Alarmstart: The German Fighter Pilot's Experience in the Second World War

Alarmstart: The German Fighter Pilot's Experience in the Second World War

Alarmstart East

Alarmstart East

Alarmstart South and Final Defeat

The German Fighter Pilot's Experience in the Mediterranean Theatre 1941-44 and Normandy, Norway and Germany 1944-45

Publication Date15th October 2019

Book FormatHardback

pages320

Illustrations62

Height234

Width156

The personal reminiscences of Luftwaffe veterans and original documents and images give a unique insight into the Mediterranean theatre and late aerial war battles.
Regular Price £20.00 Online Price: £18.00
Availability: In stock
ISBN
9781445693323

Alarmstart South completes Patrick Eriksson’s Alarmstart trilogy on Second World War German fighter pilots, detailing their experiences in the Mediterranean theatre (1941‒1944), and during the closing stages of the war over Normandy, Norway and Germany (1944‒1945). He utilises extensive personal reminiscences of veterans and original documents, set within a brief factual framework of campaigns, equipment and the progress of the war. Veterans who flew in Me 109, Fw 190 and Me 110/410 aircraft provide their stories in their own words. They range from junior NCOs to Colonels, including a senior fighter controller and even one of the Luftwaffe’s psychologists.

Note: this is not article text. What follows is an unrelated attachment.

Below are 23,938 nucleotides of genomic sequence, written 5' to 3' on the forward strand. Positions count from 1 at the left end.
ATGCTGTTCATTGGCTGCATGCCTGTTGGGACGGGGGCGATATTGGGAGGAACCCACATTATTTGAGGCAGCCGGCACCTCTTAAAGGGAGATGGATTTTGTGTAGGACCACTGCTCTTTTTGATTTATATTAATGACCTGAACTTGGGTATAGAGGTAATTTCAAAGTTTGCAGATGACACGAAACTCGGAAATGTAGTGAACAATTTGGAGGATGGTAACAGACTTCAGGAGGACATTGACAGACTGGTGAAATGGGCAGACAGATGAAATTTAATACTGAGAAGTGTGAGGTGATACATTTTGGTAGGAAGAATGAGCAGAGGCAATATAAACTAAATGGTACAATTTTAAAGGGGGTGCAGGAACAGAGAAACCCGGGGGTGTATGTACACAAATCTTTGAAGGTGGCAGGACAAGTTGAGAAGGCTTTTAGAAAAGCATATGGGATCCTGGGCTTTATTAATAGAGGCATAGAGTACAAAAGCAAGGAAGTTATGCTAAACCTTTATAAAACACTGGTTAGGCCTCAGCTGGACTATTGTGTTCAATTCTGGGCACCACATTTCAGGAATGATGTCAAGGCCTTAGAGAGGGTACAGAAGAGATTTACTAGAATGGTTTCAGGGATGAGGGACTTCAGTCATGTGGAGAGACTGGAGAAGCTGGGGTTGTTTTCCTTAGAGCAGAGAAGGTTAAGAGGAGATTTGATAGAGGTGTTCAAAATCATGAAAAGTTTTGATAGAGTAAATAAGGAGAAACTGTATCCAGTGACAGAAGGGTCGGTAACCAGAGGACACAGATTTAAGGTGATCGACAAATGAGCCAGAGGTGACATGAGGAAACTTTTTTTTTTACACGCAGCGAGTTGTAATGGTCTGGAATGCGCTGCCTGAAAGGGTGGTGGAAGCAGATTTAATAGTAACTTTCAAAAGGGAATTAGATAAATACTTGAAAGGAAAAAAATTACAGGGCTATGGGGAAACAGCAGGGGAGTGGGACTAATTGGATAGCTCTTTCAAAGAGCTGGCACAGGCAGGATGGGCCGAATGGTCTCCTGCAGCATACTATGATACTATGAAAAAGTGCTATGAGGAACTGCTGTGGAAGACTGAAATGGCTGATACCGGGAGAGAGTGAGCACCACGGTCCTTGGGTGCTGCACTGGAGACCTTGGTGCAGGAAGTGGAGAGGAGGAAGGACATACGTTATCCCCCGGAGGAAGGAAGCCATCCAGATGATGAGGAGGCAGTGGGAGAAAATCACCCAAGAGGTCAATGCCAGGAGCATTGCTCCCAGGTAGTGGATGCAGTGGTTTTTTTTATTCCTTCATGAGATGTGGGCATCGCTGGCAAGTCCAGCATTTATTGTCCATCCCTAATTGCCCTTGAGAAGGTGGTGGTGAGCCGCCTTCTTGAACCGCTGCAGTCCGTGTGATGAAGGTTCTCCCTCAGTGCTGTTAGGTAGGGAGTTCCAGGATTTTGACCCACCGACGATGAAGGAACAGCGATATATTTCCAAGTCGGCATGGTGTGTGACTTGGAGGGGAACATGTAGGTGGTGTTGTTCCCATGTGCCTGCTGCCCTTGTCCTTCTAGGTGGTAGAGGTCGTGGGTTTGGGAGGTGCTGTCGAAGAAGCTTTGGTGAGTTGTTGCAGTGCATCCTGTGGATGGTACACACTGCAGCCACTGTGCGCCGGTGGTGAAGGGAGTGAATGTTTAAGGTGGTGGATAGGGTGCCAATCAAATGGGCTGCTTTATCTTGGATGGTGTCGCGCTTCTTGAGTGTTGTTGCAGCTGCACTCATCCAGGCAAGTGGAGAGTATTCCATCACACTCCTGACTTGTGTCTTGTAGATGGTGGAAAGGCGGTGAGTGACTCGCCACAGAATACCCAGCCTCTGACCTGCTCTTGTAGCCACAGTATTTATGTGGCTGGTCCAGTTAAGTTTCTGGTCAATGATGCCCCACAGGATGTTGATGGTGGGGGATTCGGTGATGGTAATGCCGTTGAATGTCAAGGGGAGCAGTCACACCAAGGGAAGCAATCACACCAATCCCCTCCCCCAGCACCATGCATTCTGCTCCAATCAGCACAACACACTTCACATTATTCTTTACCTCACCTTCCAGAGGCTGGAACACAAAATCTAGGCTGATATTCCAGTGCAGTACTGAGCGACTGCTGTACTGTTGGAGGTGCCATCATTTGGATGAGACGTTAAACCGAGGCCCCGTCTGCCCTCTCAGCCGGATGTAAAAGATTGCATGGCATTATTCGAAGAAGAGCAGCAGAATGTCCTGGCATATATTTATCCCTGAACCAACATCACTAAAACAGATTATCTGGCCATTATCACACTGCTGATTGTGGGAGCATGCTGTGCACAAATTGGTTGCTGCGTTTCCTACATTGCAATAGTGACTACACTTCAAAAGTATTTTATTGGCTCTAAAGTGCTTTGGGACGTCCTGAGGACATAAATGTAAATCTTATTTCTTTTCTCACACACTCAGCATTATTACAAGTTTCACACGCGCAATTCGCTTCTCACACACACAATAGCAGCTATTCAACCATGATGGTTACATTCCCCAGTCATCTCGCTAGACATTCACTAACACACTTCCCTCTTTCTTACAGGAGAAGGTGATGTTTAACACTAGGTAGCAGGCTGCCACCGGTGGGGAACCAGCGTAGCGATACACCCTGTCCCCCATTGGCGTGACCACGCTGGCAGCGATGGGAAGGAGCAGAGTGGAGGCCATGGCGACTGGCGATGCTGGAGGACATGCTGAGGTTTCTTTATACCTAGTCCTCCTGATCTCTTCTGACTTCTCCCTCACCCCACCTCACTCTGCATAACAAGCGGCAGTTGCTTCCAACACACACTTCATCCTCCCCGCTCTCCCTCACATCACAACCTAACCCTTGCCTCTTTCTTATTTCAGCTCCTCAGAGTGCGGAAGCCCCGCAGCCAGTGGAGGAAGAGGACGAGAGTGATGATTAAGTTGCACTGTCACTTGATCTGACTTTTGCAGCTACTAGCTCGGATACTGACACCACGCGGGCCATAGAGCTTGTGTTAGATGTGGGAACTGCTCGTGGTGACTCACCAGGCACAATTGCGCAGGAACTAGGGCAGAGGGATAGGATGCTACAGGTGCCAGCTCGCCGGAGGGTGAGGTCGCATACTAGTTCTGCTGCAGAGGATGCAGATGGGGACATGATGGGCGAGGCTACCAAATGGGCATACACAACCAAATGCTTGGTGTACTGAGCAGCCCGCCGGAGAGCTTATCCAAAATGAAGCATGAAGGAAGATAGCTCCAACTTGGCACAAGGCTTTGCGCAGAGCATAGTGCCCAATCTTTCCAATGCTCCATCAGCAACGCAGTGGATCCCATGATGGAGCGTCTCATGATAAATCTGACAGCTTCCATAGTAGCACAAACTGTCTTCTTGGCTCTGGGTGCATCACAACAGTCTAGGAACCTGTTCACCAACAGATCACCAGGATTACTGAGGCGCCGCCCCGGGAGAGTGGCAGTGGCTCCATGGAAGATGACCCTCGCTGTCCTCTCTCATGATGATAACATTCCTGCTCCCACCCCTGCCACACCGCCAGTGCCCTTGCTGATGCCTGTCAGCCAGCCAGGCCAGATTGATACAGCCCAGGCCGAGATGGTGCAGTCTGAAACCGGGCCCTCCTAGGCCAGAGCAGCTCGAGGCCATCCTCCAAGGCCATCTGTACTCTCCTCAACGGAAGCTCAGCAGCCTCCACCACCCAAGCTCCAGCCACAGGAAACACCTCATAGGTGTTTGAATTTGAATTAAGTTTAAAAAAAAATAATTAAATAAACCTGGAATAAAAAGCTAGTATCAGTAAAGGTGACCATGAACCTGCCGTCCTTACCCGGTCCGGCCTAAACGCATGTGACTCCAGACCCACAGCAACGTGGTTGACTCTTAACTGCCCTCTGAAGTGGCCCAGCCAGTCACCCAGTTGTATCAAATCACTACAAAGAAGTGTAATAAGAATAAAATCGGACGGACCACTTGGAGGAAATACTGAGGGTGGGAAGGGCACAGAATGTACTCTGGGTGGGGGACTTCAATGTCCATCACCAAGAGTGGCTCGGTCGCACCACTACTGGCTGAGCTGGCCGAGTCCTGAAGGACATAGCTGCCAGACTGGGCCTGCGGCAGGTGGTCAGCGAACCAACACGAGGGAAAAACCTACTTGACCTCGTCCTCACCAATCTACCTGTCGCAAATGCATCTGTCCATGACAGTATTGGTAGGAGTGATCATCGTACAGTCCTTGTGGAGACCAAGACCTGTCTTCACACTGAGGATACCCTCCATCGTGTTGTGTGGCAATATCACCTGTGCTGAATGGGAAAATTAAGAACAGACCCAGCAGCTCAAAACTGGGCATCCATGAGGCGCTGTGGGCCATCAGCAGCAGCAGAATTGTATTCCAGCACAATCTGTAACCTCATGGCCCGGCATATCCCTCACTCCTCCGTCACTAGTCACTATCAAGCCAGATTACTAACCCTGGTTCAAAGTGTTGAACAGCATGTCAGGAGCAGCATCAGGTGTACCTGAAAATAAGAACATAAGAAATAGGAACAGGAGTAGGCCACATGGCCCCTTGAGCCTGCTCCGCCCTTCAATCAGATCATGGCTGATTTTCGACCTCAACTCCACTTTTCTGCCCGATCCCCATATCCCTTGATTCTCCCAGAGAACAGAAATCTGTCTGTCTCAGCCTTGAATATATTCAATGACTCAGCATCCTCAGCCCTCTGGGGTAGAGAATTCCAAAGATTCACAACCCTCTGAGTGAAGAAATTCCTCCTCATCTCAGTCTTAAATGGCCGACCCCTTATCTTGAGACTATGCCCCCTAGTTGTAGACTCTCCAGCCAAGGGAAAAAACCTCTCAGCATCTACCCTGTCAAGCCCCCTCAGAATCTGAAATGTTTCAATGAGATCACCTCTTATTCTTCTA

The Mediterranean theatre provided the top scoring aces on both sides for the entire war (excluding the Russian front battles): Hans-Joachim Marseille (158 victory claims) on the German side and South African ‘Pat’ Pattle (an estimated 41+), on the Allied side. In the air battles over the Mediterranean region, many aircrew ended up ‘in the drink’ with little chance of being found. Occasionally, a miracle would happen, as with Dr Felix Sauer of JG 53, a pre-war biology teacher, who used his knowledge of chemistry and a calm demeanour to survive eight days in a dinghy at sea without water, apart from rain or dew.


For many pilots the war would end only in death, for others in imprisonment. Oberfeldwebel Horst Petzschler endured forced labour in southern Russia: ‘On 22 September 1949 I arrived in Berlin, my home town, weighing 118 pounds, half dead but having survived!'

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